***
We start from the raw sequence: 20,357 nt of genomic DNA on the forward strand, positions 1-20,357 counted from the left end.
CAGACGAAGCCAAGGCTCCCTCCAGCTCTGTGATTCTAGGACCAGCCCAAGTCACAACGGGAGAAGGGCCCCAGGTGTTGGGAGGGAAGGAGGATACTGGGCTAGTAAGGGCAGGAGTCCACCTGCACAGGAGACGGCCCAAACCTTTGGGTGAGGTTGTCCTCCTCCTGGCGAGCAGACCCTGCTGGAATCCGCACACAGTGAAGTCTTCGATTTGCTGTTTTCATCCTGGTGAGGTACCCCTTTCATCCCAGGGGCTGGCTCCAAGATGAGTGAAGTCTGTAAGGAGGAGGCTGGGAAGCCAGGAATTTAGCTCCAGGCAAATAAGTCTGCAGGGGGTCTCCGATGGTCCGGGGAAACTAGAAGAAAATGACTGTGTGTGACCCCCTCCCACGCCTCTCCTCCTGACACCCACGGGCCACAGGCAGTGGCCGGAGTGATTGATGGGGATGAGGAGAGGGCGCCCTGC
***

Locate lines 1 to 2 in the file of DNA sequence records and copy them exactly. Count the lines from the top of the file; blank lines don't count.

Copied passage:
We start from the raw sequence: 20,357 nt of genomic DNA on the forward strand, positions 1-20,357 counted from the left end.
CAGACGAAGCCAAGGCTCCCTCCAGCTCTGTGATTCTAGGACCAGCCCAAGTCACAACGGGAGAAGGGCCCCAGGTGTTGGGAGGGAAGGAGGATACTGGGCTAGTAAGGGCAGGAGTCCACCTGCACAGGAGACGGCCCAAACCTTTGGGTGAGGTTGTCCTCCTCCTGGCGAGCAGACCCTGCTGGAATCCGCACACAGTGAAGTCTTCGATTTGCTGTTTTCATCCTGGTGAGGTACCCCTTTCATCCCAGGGGCTGGCTCCAAGATGAGTGAAGTCTGTAAGGAGGAGGCTGGGAAGCCAGGAATTTAGCTCCAGGCAAATAAGTCTGCAGGGGGTCTCCGATGGTCCGGGGAAACTAGAAGAAAATGACTGTGTGTGACCCCCTCCCACGCCTCTCCTCCTGACACCCACGGGCCACAGGCAGTGGCCGGAGTGATTGATGGGGATGAGGAGAGGGCGCCCTGC